Still, he foresees Pakistan brokering a peace deal... like the Paris Talks that ended the Vietnam War. Here I think he is making up a bit of a story. If this actually happens, I'll buy him a dinner.
=== The Faux Equivalence ===
One of the tricks mastered by the Murdochs (envision the Morlochs of HG Wells's The Time Machine!) is to create an impression of false equivalence. We are seeing this here in California. Every time GOP gubernatorial nominee Meg Whitman is accused of favoring never-ending tax largesse for the uber-rich, she responds by calling her opponent, former governor Jerry Brown, of being in the clutches of Big Unions.
It frustrates me that she is never given the ultimate rebuttal. "Even if this is true, the unions have been plummetting in power, for decades, while the super-rich have been skyrocketing. So which should we fear?" What social force, in fact, did nearly ALL of our ancestors fear? What group ever came close to oppressing liberty, open competition, social mobility or free markets, more than oligarchy? Whether they called themselves feudal lords or commie nomenklatura, or captains of the crony-CEO caste?
We older folk grew up in an America with the flattest social strata (for white males) in the history of the world, yet that did not prevent a vibrant capitalism! In contrast, over the last two decades, the fraction of the total national income going to the top 1% doubled; the fraction going to the top one tenth of a percent tripled; the fraction going to the top 1% of 1% quadrupled - and capitalism is floundering. Can anybody parse cause and effect here?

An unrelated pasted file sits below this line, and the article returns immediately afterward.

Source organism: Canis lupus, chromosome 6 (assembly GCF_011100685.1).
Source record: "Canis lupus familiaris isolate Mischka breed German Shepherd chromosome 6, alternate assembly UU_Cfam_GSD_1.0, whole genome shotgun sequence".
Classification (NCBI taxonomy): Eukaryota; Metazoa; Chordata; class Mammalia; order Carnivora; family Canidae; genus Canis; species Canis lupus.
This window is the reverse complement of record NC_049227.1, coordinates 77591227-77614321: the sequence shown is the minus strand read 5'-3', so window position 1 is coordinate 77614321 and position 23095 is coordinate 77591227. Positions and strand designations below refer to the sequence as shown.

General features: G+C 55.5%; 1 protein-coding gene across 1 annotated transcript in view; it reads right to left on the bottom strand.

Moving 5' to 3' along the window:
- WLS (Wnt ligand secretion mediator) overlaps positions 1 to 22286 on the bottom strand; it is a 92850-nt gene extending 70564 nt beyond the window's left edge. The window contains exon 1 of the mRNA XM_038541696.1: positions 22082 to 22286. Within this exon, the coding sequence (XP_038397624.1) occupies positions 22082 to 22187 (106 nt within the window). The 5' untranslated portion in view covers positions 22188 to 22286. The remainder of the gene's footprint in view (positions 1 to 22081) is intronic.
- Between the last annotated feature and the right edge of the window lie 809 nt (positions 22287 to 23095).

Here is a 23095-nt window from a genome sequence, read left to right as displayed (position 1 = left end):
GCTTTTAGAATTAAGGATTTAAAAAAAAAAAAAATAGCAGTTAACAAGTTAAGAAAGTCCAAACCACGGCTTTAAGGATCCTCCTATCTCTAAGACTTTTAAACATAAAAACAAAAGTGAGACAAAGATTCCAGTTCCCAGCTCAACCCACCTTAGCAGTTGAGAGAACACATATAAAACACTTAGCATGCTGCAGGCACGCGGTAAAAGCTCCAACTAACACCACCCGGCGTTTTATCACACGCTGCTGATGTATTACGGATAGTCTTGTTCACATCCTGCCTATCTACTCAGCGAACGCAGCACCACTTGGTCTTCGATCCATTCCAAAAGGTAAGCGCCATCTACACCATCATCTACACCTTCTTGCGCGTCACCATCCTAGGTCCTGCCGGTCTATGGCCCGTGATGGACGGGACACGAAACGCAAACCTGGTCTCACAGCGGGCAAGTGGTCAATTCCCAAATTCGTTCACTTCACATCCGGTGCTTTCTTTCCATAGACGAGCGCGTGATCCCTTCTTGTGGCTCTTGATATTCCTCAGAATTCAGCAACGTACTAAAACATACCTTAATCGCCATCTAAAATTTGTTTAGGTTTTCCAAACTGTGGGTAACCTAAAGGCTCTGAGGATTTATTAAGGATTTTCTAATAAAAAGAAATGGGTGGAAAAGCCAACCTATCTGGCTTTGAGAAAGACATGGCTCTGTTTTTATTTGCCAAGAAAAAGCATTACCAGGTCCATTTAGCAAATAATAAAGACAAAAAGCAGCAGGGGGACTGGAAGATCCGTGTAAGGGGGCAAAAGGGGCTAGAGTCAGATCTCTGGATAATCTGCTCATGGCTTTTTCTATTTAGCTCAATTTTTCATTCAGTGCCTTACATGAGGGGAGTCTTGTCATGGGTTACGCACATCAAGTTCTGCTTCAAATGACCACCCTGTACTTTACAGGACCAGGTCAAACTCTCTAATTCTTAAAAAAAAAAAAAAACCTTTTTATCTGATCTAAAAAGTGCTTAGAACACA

Do the Murdochs actually believe they can prevent the chivvied and harassed and cornered middle class from noticing this trend... forever? How about when this disparity doubles? And doubles again? And again? Is there a limit where the oligarchs will conceivably say "enough"? Any limit at all?
History doubts it. Insatiable oligarchies are unable to stop, even in their own long term self-interest. But don't take my word for it. Pick a random decade and continent. Try reading history.
=== The Lords of Discipline ===
I wrote to my cousin, a speechwriter in the White House, with this suggestion:
Express grudging (and ironic) admiration for how UNIFORM and DISCIPLINED the Republicans are, hewing absolutely to a rigid party line. In sharp contrast to the democrats' perpetual disorganization. (Many recall the 1930s humorist Will Rogers said: "I'm not a member of an organized political party -- I'm a democrat.")
Heck, this portrays democrats in a way most people find endearing! (Or at least unthreatening.) As eager, well-meaning, a bit scatterbrained and unable to be tyrants, even if they wanted to. Meanwhile, the image of a tightly disciplined, collectively lockstep-obedient party on the other side is one that most Americans find instinctively chilling.
Note, all of this can be conveyed, without actually dissing anyone openly! Indeed, by praising (in ironic tones) the other side's discipline, you never have to mention other parties that were known for their discipline (e.g.fascists or communists). Your tone can be amiable and tongue-in-cheek envious! But the message will get across.
=== And Tidbits ===